One of the measures used in calculating market concentration is the HHI (Herfindahl-Hirschman Index), which is used by the Department of Justice and considers the relative size distribution of companies in a market. While it isn’t certain what inputs regulators will use when calculating HHI, one of the ways to look at it is from a revenue share standpoint.
According to the NRF (National Retail Federation) top 100 list of retailers, Kroger sits at #5 (with ~5.1% share of sales) and Albertsons at #10 (with ~2.7% share). The fully combined company would generate ~8% of sales among top 100 retailers. Walmart (WMT) and Amazon (AMZN) lead the list at 17% and 8% share, respectively. The top 100 retailers in the list generated $2.6 trillion in total sales, which accounts for ~50% of the total retail sales (ex motor vehicles, parts and gas stations) as reported by Census Bureau.
Using only the top 100 share in the HHI calculation, the retail industry HHI is ~545 before the combination of Kroger and Albertsons. HHI goes to 573 following the merger. A highly concentrated market is generally defined as having HHI above 2,500, which is not the case in our calculations.
Furthermore, the change in HHI is also important, and our calculations point to a 28-point increase in HHI. That’s small. An increase of more than 100 points in markets that moderately or highly concentrated are more likely to be blocked by regulators due to competitive concerns. In the Kroger and Albertsons merger, the HHI points to a market that is fragmented and this merger would not change that. When looking at it this way, the merger should be allowed to go through by regulators.
However, this is a simple analysis and does not imply the political risk is completely gone. The political risk in this merger remains high as the FTC hasn’t yet fully reviewed the merger. Several members of Congress have urged the FTC to oppose the deal in an open letter, summarized as follows:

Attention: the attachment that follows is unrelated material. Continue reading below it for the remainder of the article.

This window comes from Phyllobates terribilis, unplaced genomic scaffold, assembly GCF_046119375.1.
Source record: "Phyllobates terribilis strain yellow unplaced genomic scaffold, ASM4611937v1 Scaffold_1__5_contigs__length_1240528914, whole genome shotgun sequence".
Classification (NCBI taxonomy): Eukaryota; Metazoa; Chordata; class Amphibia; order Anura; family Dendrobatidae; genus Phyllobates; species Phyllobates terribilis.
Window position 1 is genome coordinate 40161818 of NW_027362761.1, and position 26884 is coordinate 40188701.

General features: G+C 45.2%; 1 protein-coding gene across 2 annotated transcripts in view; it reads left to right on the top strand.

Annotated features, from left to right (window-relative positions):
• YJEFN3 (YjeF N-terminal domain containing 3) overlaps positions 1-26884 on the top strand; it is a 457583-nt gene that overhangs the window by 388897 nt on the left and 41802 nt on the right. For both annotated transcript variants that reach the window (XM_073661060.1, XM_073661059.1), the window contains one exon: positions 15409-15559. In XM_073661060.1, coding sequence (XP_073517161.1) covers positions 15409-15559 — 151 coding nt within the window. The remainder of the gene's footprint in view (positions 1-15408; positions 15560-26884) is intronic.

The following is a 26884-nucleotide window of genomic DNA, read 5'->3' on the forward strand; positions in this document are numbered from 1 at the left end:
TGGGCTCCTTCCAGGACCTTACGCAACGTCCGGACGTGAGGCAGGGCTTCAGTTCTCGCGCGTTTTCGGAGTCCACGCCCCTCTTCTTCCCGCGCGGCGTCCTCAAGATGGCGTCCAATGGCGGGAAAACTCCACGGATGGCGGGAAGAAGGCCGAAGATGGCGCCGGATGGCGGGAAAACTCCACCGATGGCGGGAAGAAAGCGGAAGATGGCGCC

Stock price vs. merger price
After the stock price adjusted for the special dividend, ACI traded in a tight band between $20.3 and $21.2. As mentioned earlier, the price of ACI today already discounts the $6.85 special dividend but does not fully reflect the value that Kroger ascribes to it. As the merger proposal stands today, the value of ACI equity is as follows.
As it stands today, if the merger closes as proposed, shareholders of ACI are expected to receive $27.75 per share in the form of:
- A publicly traded grocery company that results from the spinoff
- Cash per share for the remaining amount.
The market is offering an interesting opportunity to be rewarded if the merger is allowed to go through as initially contemplated. This opportunity exists because of the high political risk that this merger carries. As mentioned earlier, several members of congress have raised concerns about the impact of the merger on consumers and employees.
The major risk in the investment in Albertsons is that the merger does not go through, at which point the merger is terminated and Albertsons will continue to be a standalone public company. The merger could be terminated for several reasons, and the role of regulators will play a key role in determining whether the merger goes through. This level of political risk is difficult to predict.
While the methodology for calculating the HHI index is straightforward, the relevant inputs that go into the calculation are not known. Regulators could argue that a different methodology to define market share is needed. Arguably, a narrower view of retail concentration that only considers grocers could negatively impact the HHI and cause the merger to be different than proposed.
Under the scenario that the merger does not go through, Albertsons may find itself in a more challenged position given the large dividend payout to its shareholders but would still have an okay balance sheet to operate in the grocery industry. Albertsons was doing well before the merger agreement took place, so the downside seems reasonably protected assuming Albertsons can continue to do well on its own.
While playing the “merger arbitrage” game can be dangerous, it seems like Albertsons offers interesting risk-reward characteristics at this point. In a best-case scenario, Albertsons will be acquired by Kroger, realizing ~$27.75 per share in value for ACI shareholders. Under a worst-case scenario, Albertsons will not be acquired and will continue to operate as a standalone company.
However, the worst-case scenario has an interesting upside opportunity due to the special dividend being challenged. If the special dividend is not allowed to go through, there is upside in the stock as ACI has already discounted the dividend. The decision on the stock dividend should come first, and the merger review is expected to take place over the next 12-18 months.
News that the merger is likely to be approved should send ACI shares higher, ultimately capping the gains at the offer price. As of this writing, there’s ~32% upside potential if the merger goes through as planned.